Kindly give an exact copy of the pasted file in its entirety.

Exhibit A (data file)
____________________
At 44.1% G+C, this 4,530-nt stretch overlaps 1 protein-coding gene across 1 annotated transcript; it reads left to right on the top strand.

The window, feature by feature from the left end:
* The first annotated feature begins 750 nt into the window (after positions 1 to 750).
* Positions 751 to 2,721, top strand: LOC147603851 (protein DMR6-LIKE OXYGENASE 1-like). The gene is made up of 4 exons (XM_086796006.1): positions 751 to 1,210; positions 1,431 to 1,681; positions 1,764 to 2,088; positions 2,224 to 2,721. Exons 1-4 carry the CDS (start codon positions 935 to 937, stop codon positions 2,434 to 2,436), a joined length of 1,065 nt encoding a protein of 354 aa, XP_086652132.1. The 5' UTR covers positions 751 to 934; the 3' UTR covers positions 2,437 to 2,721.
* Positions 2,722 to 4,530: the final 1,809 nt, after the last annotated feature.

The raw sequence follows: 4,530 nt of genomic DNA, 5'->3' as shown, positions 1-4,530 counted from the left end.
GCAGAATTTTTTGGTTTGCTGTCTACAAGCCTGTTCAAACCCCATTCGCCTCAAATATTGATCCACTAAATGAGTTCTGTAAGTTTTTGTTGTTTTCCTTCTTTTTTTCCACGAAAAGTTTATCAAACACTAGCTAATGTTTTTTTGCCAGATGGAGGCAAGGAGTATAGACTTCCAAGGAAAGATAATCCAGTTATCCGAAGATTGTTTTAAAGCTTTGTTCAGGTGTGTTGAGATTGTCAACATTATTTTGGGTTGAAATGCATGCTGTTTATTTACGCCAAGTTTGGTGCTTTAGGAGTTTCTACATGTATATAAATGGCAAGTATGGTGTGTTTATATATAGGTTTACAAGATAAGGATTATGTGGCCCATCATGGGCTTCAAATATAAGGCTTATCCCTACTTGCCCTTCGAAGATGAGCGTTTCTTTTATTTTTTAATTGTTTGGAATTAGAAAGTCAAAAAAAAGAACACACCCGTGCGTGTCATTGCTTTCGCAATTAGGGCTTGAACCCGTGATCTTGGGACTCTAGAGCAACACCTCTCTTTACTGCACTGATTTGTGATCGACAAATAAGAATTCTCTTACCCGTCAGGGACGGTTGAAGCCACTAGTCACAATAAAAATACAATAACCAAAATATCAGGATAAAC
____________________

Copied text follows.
At 44.1% G+C, this 4,530-nt stretch overlaps 1 protein-coding gene across 1 annotated transcript; it reads left to right on the top strand.

The window, feature by feature from the left end:
* The first annotated feature begins 750 nt into the window (after positions 1 to 750).
* Positions 751 to 2,721, top strand: LOC147603851 (protein DMR6-LIKE OXYGENASE 1-like). The gene is made up of 4 exons (XM_086796006.1): positions 751 to 1,210; positions 1,431 to 1,681; positions 1,764 to 2,088; positions 2,224 to 2,721. Exons 1-4 carry the CDS (start codon positions 935 to 937, stop codon positions 2,434 to 2,436), a joined length of 1,065 nt encoding a protein of 354 aa, XP_086652132.1. The 5' UTR covers positions 751 to 934; the 3' UTR covers positions 2,437 to 2,721.
* Positions 2,722 to 4,530: the final 1,809 nt, after the last annotated feature.

The raw sequence follows: 4,530 nt of genomic DNA, 5'->3' as shown, positions 1-4,530 counted from the left end.
GCAGAATTTTTTGGTTTGCTGTCTACAAGCCTGTTCAAACCCCATTCGCCTCAAATATTGATCCACTAAATGAGTTCTGTAAGTTTTTGTTGTTTTCCTTCTTTTTTTCCACGAAAAGTTTATCAAACACTAGCTAATGTTTTTTTGCCAGATGGAGGCAAGGAGTATAGACTTCCAAGGAAAGATAATCCAGTTATCCGAAGATTGTTTTAAAGCTTTGTTCAGGTGTGTTGAGATTGTCAACATTATTTTGGGTTGAAATGCATGCTGTTTATTTACGCCAAGTTTGGTGCTTTAGGAGTTTCTACATGTATATAAATGGCAAGTATGGTGTGTTTATATATAGGTTTACAAGATAAGGATTATGTGGCCCATCATGGGCTTCAAATATAAGGCTTATCCCTACTTGCCCTTCGAAGATGAGCGTTTCTTTTATTTTTTAATTGTTTGGAATTAGAAAGTCAAAAAAAAGAACACACCCGTGCGTGTCATTGCTTTCGCAATTAGGGCTTGAACCCGTGATCTTGGGACTCTAGAGCAACACCTCTCTTTACTGCACTGATTTGTGATCGACAAATAAGAATTCTCTTACCCGTCAGGGACGGTTGAAGCCACTAGTCACAATAAAAATACAATAACCAAAATATCAGGATAAAC